WONDERS NEVER CEASE
by Kevin Bowen
published November 20, 2007
Mr. Magorium’s Wonder Emporium
now playing nationwide
You are about to watch an ancient tradition of the film critic brotherhood.
Please keep your children from sticking in their fingers. Keep in mind that we are trained, certified professionals.
But come and marvel at the ancient art of … giving a movie a pass.
If there’s any film that should be grateful, it would be Mr. Magorium’s Wonder Emporium. Let’s face it, the movie comes glowing with a fluorescent bull’s eye. Start with the name, which sounds like a rejected Troy McClure movie title from an episode of The Simpsons. Then take even the briefest glance at Dustin Hoffman, playing a 200-year-old toy inventor who’s a cross between Willy Wonka, Bill Nigh, the Science Guy and Yahoo Serious.
My reasons for granting a pass are pretty simple. The movie – centering on the electric-maned inventor’s magical toy store, his musically-gifted store manager, a sensitive little boy, and a pet zebra – never slips into the lurking temptation to fetishize the toys. You walk into the film expecting to be dragged by the kids to Toys’R’Us afterward. Instead, Magorium spends most of its time on half-decently developed relationships forged among its characters.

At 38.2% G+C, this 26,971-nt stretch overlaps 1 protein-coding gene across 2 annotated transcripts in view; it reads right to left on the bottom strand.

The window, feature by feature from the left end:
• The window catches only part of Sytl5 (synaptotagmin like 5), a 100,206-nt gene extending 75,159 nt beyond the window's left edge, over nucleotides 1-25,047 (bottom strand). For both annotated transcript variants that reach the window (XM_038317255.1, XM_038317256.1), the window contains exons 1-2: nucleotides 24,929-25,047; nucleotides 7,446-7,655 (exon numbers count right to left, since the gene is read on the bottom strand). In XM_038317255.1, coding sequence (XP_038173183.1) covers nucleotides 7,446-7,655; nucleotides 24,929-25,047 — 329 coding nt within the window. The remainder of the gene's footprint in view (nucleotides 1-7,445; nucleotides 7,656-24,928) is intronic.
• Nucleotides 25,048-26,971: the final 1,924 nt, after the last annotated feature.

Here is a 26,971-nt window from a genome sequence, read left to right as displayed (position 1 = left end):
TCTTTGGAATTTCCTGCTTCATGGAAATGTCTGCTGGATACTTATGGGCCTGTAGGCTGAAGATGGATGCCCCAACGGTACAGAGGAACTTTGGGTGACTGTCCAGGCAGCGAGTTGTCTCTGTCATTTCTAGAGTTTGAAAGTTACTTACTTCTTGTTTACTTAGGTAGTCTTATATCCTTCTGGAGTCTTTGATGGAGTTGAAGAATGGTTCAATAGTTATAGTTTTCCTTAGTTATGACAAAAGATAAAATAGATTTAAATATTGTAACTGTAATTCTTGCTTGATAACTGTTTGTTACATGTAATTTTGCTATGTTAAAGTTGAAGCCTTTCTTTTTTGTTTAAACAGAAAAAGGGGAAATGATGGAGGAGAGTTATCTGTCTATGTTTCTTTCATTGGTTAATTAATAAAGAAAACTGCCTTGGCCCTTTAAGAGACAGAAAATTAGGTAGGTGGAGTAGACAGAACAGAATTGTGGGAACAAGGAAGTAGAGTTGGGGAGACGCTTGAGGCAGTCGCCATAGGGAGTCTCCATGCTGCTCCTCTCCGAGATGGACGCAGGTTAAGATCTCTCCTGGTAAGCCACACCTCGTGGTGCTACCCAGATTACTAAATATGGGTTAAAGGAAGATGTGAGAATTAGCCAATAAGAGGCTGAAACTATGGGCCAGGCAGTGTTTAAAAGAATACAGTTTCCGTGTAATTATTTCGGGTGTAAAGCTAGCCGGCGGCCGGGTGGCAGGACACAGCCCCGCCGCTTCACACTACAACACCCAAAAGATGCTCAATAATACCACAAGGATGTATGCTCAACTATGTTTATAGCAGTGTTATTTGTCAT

The performances aren't bad, keeping in mind the limits that naturally stick to this style. Surprisingly, this is the most that I've enjoyed watching Natalie Portman since Closer and Garden State. She plays to her pixie-ish-est as Magorium’s store manager, a former teen-age music prodigy who hasn’t lived up to her promise (read into that what you will). It’s certainly not a demanding role, but it’s the first time in a long time where she doesn’t seem overburdened by the expectations of her youth.
As for Magorium the man, Dustin Hoffman must wonder how he came to filling this role. But like a birthday clown, he has the class not to show it in front of the kids. Sure, the lisp gets annoying. But he balances it with mirth. When he and Portman do a tap-dance on a sheet of bubble wrap in a public park, it’s done with a carefree touch.
The film has human warmth. Unlike its obvious inspiration, Willy Wonka and the Chocolate Factory, it doesn’t power up on pint-sized schadenfreude. There's no bully or snob getting their comeuppance, thus avoiding the easiest kids movie plot conflict available. Instead, the movie sweetly turns on friendship and what it means, at the simplest level, to be in one.
Not everything works. Maybe not even the majority. But I would have enjoyed it as a kid. It didn’t make me cringe as an adult. So there’s no reason to tell you not to see it.
kevinbowen @ stageandcinema.com